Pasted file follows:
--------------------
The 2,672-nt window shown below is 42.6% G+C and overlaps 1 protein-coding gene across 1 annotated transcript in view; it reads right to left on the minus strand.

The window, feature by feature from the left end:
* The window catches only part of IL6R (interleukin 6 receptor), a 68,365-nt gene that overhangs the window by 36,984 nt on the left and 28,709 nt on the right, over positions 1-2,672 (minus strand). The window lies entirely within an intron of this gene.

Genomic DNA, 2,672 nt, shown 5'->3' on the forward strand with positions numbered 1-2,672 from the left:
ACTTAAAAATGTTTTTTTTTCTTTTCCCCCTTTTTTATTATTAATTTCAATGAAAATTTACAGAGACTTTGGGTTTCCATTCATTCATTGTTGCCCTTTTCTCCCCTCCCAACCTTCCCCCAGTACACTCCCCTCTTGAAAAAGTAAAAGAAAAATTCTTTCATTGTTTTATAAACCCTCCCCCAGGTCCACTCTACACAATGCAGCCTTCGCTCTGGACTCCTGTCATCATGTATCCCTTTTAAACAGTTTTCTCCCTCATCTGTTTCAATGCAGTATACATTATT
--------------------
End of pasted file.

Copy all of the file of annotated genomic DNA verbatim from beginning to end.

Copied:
The 2,672-nt window shown below is 42.6% G+C and overlaps 1 protein-coding gene across 1 annotated transcript in view; it reads right to left on the minus strand.

The window, feature by feature from the left end:
* The window catches only part of IL6R (interleukin 6 receptor), a 68,365-nt gene that overhangs the window by 36,984 nt on the left and 28,709 nt on the right, over positions 1-2,672 (minus strand). The window lies entirely within an intron of this gene.

Genomic DNA, 2,672 nt, shown 5'->3' on the forward strand with positions numbered 1-2,672 from the left:
ACTTAAAAATGTTTTTTTTTCTTTTCCCCCTTTTTTATTATTAATTTCAATGAAAATTTACAGAGACTTTGGGTTTCCATTCATTCATTGTTGCCCTTTTCTCCCCTCCCAACCTTCCCCCAGTACACTCCCCTCTTGAAAAAGTAAAAGAAAAATTCTTTCATTGTTTTATAAACCCTCCCCCAGGTCCACTCTACACAATGCAGCCTTCGCTCTGGACTCCTGTCATCATGTATCCCTTTTAAACAGTTTTCTCCCTCATCTGTTTCAATGCAGTATACATTATT